Some facts on buying property in Portugal
Elliott Graham Properties
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Portugal has been popular with second home seekers and retirees since the 1960s. Its climate and the fact that it is just over two and half hours by plane from London make it particularly attractive to people from the UK. The country offers a stunning climate, rolling countryside, idyllic sandy beaches and some of the most renowned golf courses in the world. The government has also imposed strict planning regulations, invested billions (with help from the EU) in its transport infrastructure, and actively promotes and supports tourism on a global scale.
The process of buying property in Portugal is not too dissimilar from that of the UK. First of all, a verbal agreement is usually reached with the seller. The buyer’s solicitor conducts all the necessary checks such as title and building license etc. A preliminary contract is drawn up and signed.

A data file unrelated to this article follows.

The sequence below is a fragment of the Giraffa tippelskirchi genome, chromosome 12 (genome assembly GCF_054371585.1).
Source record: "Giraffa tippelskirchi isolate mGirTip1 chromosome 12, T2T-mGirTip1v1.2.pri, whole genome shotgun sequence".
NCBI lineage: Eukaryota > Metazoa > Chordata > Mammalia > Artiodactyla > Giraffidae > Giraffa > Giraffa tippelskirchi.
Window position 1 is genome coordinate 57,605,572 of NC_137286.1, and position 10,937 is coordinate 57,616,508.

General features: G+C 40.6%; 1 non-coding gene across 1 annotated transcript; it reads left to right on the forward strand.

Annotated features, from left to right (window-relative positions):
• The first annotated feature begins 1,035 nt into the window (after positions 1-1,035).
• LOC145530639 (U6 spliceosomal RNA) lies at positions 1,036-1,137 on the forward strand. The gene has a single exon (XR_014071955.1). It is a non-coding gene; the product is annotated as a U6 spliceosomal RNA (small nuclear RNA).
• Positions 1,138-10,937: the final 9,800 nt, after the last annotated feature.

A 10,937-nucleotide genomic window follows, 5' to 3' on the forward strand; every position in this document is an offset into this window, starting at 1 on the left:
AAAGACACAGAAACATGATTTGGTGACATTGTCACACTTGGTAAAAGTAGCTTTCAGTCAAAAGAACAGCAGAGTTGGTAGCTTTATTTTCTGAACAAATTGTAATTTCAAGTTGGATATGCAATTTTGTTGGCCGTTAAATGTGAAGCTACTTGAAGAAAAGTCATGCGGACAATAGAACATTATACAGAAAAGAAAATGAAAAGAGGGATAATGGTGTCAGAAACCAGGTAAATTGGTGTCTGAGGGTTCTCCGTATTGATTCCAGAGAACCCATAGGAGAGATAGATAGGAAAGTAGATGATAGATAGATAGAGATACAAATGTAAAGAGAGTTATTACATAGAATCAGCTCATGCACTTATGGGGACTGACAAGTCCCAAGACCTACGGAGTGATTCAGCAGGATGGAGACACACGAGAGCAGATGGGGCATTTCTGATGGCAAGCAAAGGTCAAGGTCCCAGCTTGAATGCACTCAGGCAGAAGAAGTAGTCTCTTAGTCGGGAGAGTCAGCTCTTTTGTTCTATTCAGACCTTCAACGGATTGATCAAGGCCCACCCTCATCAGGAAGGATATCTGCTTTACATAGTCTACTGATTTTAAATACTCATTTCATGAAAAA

The purpose of the contract is to describe the terms of sale along with a completion date. Once the terms have been agreed a deposit is paid to the buyer, which is usually 10%. If the buyer withdraws from the sale after this point the deposit is non-refundable. Upon completion all the remaining funds, fees and taxes are paid and both parties sign the deeds before a notary at which point ownership is transferred. When the deeds are signed the transfer of title should be notified to the land registry and local tax office.
There are two different taxes that need to be paid. The first is stamp duty which is levied at 0.8% on the purchase price. The second is the transfer tax, levied using a sliding scale ranging from 1% to 6%. In addition, solicitor’s fees can range from 0.5% – 1%. Notary and registry fees are generally less than €1,000.
Even after the recent global economic downturn, interest in Portugal among overseas buyers continues to increase.
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